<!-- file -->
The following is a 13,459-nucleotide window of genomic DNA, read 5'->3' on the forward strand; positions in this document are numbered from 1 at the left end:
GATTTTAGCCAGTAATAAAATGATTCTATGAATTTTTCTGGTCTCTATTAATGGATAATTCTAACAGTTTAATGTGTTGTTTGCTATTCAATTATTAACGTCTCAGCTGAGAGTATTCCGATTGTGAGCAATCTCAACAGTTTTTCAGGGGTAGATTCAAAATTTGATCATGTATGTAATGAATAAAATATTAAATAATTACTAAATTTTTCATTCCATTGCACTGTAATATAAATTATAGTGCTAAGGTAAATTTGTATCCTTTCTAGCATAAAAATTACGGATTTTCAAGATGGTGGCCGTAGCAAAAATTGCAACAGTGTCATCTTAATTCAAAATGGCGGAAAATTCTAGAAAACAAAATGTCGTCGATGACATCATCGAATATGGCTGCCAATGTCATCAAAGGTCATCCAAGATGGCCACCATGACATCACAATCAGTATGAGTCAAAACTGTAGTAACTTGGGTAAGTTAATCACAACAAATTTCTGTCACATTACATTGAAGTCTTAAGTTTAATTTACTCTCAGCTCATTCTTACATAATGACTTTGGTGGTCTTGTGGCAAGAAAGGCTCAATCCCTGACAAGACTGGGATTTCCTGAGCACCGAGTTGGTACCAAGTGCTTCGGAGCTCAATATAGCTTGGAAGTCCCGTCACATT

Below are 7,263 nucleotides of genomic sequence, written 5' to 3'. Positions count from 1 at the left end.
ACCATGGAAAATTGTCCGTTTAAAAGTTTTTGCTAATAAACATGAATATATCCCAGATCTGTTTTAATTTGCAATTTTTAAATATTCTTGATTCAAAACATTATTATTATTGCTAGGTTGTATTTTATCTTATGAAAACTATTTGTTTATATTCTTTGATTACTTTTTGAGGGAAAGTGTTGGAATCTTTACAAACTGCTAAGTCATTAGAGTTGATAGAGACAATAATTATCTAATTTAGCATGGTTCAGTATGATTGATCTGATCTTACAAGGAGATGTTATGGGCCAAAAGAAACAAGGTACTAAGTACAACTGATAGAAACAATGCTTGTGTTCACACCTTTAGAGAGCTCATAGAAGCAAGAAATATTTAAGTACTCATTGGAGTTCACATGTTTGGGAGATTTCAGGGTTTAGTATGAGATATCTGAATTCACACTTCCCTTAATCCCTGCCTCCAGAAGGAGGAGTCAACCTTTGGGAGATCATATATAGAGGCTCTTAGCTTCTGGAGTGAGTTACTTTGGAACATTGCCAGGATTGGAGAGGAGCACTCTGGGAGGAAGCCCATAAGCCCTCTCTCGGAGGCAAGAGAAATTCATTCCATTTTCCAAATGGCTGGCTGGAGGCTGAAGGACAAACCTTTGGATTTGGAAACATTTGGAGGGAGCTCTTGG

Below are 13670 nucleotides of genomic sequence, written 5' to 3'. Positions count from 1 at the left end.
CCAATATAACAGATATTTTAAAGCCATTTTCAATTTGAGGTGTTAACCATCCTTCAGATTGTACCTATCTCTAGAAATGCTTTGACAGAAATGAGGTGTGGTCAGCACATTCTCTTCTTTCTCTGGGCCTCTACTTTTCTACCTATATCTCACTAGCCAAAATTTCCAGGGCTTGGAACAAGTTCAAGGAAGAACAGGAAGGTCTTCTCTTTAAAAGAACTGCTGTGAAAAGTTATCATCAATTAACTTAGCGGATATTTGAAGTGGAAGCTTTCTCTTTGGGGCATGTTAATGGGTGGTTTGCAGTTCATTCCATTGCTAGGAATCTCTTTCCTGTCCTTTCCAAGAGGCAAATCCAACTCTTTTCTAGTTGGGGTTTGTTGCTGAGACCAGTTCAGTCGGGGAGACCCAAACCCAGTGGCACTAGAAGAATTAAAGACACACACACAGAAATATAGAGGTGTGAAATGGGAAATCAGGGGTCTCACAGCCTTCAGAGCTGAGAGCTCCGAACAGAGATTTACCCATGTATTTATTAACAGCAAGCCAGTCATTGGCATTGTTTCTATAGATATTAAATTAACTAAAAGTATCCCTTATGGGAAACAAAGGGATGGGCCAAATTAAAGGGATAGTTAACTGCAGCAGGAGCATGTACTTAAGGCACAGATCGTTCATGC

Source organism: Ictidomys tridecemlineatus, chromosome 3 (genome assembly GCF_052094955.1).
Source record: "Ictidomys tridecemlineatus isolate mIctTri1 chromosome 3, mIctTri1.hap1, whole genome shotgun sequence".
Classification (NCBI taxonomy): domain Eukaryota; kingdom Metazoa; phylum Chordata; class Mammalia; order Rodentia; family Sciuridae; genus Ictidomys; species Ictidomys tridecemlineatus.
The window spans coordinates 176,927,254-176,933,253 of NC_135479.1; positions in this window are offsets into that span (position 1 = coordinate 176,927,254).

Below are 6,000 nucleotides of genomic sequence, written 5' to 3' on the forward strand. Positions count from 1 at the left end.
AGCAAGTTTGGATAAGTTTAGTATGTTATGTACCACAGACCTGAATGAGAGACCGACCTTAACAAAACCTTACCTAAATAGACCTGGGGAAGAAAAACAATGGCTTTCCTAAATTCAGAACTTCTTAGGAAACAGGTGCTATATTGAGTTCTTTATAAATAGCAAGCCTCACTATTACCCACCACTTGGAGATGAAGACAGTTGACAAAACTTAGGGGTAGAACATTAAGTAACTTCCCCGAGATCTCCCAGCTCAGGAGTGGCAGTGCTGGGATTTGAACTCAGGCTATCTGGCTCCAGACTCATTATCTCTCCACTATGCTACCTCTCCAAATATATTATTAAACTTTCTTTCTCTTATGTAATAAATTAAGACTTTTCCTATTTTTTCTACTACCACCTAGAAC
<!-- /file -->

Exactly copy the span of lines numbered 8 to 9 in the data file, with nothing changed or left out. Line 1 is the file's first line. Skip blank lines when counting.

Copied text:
Source record: "Ictidomys tridecemlineatus isolate mIctTri1 chromosome 3, mIctTri1.hap1, whole genome shotgun sequence".
Classification (NCBI taxonomy): domain Eukaryota; kingdom Metazoa; phylum Chordata; class Mammalia; order Rodentia; family Sciuridae; genus Ictidomys; species Ictidomys tridecemlineatus.